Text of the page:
The house was the center of my universe.  In fact, as I started thinking about our home on Center Street, I realised that I lived in the center of the country on Center Street, attended Central School (now unfortunately torn down), married a Frenchman who attended “Ecole Centrale” (also Central School) and whose family hailed from the Massif Central in the center of France.  Plus,  the house was central to my love of architecture and old homes and support of preservation efforts everywhere in the world.

Recently  “our” home, which I lived in until the age of  23, was  featured in our local newspaper,  and I was thrilled to see that the present owners have kept it up beautifully.  You’ll find a written description of the house’s amenities in the well-written account of it in the Valley News.  http://www.valleynewstoday.com/news/historic-homes-ron-and-kris-larock/article_b259a6e4-faad-11e6-ad7e-b73969b064fb.html?utm_medium=social&utm_source=email&utm_campaign=user-share

I have visited Shenandoah several times and have always gone to see the house – from the outside.  Sometimes friends are surprised when I say that I never wish to go inside and that even if I were invited, I would not.  Why?  A house like that has a spirit of its own.  It warmly wraps a family inside it.  I will leave it to the present owners to enjoy their turn as custodians of this very special place.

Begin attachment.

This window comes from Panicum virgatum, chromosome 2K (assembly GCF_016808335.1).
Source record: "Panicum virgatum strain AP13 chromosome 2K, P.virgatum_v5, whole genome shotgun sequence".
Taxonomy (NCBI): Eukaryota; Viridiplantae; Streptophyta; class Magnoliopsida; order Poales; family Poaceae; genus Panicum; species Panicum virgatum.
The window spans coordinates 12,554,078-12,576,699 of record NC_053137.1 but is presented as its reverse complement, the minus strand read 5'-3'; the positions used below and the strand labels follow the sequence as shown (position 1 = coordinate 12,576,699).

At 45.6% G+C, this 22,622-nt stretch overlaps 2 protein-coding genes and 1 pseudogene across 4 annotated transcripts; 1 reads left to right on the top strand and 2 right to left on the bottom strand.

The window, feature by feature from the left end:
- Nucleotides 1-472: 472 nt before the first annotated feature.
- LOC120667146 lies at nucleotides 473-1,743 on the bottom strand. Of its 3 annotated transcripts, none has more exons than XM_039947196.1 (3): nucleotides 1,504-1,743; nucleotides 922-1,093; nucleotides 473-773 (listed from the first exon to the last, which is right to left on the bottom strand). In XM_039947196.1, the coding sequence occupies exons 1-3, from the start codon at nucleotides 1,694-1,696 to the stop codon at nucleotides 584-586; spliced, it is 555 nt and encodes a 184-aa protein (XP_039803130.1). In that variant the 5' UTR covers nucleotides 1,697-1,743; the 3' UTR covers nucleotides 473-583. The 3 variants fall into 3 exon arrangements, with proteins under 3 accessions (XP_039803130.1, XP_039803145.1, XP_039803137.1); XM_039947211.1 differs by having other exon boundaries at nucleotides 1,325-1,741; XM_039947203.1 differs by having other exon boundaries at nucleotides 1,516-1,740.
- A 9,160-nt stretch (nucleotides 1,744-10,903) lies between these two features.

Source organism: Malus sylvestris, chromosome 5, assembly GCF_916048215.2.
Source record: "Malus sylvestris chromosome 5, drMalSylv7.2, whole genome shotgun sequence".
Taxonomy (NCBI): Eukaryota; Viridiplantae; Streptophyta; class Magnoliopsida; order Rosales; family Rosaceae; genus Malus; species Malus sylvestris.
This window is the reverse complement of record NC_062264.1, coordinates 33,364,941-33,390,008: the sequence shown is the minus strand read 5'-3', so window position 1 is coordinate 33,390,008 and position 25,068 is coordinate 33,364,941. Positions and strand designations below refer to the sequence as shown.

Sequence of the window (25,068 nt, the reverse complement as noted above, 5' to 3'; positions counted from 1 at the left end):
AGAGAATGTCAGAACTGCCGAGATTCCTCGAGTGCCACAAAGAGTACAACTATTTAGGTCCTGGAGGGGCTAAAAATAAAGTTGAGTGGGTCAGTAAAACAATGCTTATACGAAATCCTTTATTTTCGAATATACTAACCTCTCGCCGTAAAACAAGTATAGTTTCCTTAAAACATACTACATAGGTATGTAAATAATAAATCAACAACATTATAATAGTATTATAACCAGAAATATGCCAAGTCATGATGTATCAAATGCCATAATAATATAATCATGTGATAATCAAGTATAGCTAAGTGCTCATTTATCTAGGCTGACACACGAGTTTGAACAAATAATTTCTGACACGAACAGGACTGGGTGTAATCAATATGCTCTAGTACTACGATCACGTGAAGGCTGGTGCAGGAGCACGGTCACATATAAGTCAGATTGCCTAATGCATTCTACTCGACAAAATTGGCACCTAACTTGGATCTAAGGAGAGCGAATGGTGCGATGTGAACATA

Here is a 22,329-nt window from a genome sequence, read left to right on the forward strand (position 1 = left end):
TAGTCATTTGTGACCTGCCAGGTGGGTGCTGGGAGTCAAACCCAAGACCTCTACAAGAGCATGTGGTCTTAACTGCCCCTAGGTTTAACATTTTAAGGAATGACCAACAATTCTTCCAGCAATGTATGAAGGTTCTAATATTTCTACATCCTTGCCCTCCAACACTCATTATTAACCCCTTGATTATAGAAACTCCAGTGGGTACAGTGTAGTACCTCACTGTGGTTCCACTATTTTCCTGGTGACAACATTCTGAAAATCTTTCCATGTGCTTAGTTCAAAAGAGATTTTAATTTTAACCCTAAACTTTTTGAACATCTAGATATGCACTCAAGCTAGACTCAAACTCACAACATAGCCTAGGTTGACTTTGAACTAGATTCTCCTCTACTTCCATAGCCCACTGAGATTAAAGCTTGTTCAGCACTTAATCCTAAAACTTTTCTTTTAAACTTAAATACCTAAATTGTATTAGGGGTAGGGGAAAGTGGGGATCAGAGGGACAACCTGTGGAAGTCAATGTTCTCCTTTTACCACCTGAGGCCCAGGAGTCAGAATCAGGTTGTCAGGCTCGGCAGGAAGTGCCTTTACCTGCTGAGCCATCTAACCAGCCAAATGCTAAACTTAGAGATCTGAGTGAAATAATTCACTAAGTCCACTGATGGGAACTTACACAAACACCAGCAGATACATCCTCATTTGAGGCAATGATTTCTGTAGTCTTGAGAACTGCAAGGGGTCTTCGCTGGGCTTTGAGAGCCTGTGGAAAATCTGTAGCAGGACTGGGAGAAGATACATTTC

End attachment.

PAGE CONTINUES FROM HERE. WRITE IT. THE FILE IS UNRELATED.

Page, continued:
Even today, even after having lived in France for more years than I lived in the States, I can and often do take a mental tour of it, traveling from room to room.  I remember the wallpaper in many of the rooms, the smell of the cedar closet off the upstairs living room,  my cozy  bedroom under the eaves, our family’s sit down dinners around the table in the dining room (where there was even a bell for servants in the floor under the table – no servants, though), the creepy basement and scary attic, the gatherings of friends around the grand piano, nights chatting lazily with friends on the front porch.

The house is no longer “mine” but I carry its beauty and  warmth wherever I go.

Red Velvet Pancakes and Valentine’s Day in Paris

Valentine’s Day in Paris.  Doesn’t it sound romantic?  It is!